IRS scams involve criminals impersonating IRS agents, other government employees or debt collectors over the phone, online or via the mail in an effort to trick you into sending them money for taxes, penalties or fees you don’t actually owe.

People lose millions of dollars a year due to IRS scams. Don’t be one of them. Here’s a list of recent IRS scams, tips on how to spot one and (perhaps) how to get some revenge.

Have any of these happened to you?

1. ‘We recalculated your tax refund and you need to fill out this form’

These scam emails display the IRS logo and use subject lines such as “Tax Refund Payment” or “Recalculation of your tax refund payment.” It asks people to click a link and provide their Social Security numbers, birthday, address, driver’s license number and other personal information in order to submit a fake form to allegedly claim their refund.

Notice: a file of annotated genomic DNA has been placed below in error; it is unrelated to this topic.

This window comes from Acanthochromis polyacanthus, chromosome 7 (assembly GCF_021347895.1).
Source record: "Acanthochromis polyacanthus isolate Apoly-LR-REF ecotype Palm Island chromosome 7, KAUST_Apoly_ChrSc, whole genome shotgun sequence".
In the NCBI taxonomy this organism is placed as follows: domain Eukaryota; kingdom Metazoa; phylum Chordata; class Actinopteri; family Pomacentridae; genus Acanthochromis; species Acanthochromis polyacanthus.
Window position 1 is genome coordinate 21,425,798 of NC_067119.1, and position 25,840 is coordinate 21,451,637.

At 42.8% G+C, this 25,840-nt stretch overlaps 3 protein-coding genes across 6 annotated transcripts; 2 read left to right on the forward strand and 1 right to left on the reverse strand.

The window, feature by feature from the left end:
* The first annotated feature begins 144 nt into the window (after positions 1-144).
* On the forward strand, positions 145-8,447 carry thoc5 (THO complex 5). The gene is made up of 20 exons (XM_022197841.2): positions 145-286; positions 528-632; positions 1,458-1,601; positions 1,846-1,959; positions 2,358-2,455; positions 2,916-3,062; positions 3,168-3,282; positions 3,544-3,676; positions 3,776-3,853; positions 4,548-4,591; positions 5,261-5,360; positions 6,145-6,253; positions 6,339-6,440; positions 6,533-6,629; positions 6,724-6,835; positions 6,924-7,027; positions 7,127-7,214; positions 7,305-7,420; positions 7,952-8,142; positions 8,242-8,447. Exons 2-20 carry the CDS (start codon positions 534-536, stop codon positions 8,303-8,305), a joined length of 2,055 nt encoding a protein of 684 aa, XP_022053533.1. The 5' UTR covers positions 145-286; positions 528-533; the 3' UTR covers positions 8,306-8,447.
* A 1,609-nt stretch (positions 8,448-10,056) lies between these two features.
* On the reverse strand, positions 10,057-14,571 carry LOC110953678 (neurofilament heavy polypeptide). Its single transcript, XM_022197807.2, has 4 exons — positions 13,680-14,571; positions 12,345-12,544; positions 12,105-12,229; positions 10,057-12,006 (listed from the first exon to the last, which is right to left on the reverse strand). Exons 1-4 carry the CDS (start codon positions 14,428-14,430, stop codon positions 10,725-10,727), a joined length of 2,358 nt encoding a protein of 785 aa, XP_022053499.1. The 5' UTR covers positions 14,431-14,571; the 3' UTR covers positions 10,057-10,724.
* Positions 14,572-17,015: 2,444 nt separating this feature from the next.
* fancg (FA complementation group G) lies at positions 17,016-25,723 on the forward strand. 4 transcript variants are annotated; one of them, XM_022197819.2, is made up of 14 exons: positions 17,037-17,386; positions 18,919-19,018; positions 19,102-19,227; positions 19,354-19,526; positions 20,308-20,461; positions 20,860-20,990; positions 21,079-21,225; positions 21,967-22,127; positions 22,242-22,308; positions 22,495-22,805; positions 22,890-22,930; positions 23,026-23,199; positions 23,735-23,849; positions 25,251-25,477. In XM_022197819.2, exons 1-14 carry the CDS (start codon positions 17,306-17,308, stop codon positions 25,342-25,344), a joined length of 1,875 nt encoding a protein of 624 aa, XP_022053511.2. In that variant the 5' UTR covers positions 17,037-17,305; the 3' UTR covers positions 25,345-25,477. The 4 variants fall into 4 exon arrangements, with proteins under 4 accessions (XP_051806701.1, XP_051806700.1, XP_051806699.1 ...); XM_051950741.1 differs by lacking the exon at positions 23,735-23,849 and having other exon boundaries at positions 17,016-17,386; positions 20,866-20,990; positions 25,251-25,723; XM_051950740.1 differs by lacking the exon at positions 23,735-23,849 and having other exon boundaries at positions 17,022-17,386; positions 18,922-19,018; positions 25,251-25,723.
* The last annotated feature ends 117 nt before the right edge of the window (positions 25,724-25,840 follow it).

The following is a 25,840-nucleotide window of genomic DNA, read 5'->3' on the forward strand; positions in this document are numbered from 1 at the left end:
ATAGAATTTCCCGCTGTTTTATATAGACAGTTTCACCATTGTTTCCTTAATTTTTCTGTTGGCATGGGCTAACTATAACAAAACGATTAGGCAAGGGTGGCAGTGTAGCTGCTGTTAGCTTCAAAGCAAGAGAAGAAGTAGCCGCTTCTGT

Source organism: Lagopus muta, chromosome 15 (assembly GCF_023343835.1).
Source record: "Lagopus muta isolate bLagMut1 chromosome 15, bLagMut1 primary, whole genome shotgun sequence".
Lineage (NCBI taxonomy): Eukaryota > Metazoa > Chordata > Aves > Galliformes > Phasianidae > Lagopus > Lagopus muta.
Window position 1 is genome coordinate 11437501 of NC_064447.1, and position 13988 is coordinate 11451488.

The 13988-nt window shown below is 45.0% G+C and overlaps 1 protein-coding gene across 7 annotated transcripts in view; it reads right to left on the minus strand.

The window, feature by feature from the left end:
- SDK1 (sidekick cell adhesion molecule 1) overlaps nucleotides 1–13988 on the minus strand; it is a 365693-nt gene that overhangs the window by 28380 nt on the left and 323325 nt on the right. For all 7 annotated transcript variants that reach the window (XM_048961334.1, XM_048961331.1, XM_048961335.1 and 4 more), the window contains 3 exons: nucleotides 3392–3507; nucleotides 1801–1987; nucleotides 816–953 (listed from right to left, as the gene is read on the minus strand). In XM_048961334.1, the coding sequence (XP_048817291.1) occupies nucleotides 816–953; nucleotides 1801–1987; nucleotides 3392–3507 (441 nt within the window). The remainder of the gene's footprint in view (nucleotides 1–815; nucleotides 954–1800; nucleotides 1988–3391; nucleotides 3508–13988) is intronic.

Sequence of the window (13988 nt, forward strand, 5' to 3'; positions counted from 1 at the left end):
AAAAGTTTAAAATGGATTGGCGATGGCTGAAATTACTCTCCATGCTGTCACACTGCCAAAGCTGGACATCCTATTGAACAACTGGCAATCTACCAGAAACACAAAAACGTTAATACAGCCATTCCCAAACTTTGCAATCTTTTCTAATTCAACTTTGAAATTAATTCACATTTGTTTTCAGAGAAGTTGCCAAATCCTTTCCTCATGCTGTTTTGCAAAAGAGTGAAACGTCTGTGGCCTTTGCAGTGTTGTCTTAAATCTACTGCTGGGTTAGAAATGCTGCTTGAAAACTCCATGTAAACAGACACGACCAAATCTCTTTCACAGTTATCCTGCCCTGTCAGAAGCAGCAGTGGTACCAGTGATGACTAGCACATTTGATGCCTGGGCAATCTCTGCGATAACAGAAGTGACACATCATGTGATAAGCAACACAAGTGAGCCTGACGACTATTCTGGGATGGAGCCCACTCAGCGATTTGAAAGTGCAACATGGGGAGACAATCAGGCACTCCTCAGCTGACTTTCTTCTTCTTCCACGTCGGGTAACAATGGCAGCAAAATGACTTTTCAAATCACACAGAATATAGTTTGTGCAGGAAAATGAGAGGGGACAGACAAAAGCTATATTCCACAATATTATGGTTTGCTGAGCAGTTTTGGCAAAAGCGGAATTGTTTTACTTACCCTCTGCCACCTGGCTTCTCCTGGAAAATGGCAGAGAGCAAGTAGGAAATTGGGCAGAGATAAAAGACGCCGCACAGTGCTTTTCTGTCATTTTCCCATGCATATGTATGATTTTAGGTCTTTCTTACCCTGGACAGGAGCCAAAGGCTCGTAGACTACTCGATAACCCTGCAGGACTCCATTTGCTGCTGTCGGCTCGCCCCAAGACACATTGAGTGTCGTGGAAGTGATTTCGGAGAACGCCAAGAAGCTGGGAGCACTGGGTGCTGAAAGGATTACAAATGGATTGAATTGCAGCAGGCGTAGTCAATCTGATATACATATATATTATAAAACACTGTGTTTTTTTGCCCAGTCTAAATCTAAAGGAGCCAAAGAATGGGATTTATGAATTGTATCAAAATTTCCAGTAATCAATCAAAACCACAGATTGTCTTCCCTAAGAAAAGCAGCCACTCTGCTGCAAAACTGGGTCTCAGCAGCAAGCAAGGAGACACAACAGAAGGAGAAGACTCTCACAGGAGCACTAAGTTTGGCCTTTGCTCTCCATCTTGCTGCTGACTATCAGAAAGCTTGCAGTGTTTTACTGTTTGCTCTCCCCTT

2. ‘You need to pay a small fee to get your stimulus check’

This is a growing scam related to the government’s ongoing response to the coronavirus, the Federal Trade Commission warns. Many Americans will qualify for a stimulus check, but the government (including the IRS) does not require anyone to pay anything to receive the money.

3. ‘We’re calling from the FDIC and we need your bank information’

The Federal Depository Insurance Corporation insures bank deposits so that consumers won’t lose all of their money if a bank fails. But it does not send unsolicited correspondence asking for money, sensitive personal…

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